Media Encoding & Encryption Benchmarks

HandBrake v1.0.1 - link

HandBrake is an open-source, GPL-licensed, multiplatform, multithreaded video transcoder, available for MacOS X, Linux and Windows. It is popular today as it allows you to transcode multiple input video formats to h.264 output format and is highly multithreaded. We used Big Buck Bunny as our input file, which has become one of the world standards for video benchmarks. For our benchmark scenario we used a standard 2D 4K (3840x2160) 60 FPS clip in the MP4 format and used Handbrake version 1.0.1 to do two things. We used the new Fast 1080p30 preset to shrink that down to a 1920 x 1080 video clip to reduce the file size. This is something people often do to save space to put movies onto mobile devices. We also ran the workload using the normal preset as it puts the CPU at a higher load than the Fast 1080p30 preset.

X264 HD Encoding - link

the x264 HD Benchmark is a reproducible measure of how fast your machine can encode a short HD-quality video clip into a high quality x264 video file. It’s nice because everyone running it will use the same video clip and software. The video encoder (x264.exe) reports a fairly accurate internal benchmark (in frames per second) for each pass of the video encode and it also uses multi-core processors very efficiently. All these factors make this an ideal benchmark to compare different processors and systems to each other. We are using x264 HD v5.0.1 for this test. Media Encoding Benchmark Results Summary: Our media tests showed that the Intel Core i9-7900X is a force to be reckoned with and bested the Core i7-6950X at times. It really depends on what settings you are using in Handbrake as the CPU load varies greatly on the profile that is being used. In X264 the 7900X dominated the 6950X and was an impressive 20% faster on the second pass!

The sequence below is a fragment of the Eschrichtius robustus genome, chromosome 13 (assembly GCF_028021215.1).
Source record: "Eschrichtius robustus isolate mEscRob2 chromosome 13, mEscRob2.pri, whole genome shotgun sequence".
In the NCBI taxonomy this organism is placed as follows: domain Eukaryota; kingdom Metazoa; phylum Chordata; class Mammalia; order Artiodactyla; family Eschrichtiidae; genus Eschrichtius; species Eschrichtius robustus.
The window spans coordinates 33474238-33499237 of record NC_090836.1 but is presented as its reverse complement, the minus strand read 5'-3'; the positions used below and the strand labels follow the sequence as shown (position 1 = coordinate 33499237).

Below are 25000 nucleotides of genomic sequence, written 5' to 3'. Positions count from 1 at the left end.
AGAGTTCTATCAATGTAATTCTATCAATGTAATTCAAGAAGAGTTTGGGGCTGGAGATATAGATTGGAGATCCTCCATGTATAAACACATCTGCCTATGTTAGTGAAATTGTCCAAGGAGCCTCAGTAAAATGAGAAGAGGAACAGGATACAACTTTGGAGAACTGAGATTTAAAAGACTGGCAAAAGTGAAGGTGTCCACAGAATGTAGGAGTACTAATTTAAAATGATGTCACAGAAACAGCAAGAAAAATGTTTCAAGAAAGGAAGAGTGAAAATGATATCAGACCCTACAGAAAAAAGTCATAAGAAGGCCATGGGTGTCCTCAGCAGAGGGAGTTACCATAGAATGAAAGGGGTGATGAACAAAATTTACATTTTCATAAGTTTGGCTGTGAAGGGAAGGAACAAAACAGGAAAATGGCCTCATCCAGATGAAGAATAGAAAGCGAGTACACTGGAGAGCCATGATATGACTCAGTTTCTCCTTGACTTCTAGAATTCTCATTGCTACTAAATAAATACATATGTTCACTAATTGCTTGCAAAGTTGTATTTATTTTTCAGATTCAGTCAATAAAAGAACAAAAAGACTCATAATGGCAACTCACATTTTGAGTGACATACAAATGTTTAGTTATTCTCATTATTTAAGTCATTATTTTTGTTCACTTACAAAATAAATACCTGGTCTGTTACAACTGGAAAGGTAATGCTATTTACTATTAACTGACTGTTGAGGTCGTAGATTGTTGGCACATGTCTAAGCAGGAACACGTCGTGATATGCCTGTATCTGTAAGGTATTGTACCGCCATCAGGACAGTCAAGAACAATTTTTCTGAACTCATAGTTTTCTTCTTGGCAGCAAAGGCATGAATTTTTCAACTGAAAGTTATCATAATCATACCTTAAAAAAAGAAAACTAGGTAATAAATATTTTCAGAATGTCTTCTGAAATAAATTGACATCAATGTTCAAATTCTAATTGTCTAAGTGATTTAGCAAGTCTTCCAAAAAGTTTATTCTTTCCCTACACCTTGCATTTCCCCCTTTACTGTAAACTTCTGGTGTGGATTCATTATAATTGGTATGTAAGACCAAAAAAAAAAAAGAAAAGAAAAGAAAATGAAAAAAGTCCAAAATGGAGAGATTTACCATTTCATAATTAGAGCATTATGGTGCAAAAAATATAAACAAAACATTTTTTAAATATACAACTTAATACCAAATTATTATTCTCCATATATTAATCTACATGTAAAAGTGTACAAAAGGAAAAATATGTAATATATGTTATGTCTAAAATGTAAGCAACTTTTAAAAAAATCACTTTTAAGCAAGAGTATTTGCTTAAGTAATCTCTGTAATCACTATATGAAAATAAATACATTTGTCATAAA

VeraCrypt 1.19 - link

VeraCrypt is an open-source disk encryption software brought to you by IDRIX and is a fork based on the discontinued TrueCrypt 7.1a utility. The developers claim that weaknesses found in TrueCrypt have been resolved with the VeraCrypt project. This is a popular utility used by people that don't want to use Microsoft's built-in encyption tool for Windows 10 called Bitlocker. Encryption Benchmark Results Summary: If encryption is something you do, you'll find having more cores and threads to be very beneficial as you can see from the results above. The higher core clock frequency on the Intel Core i9-7900X give this new processor a good lead over the Intel Core i7-6950X.

Web JavaScript & HTML5 Benchmarks

Mozilla Kraken 1.1: link

Kraken is a JavaScript performance benchmark created by Mozilla that measures the speed of several different test cases extracted from real-world applications and libraries. Kraken uses a test harness based on the SunSpider benchmark. Results are reported in milliseconds (lower is better).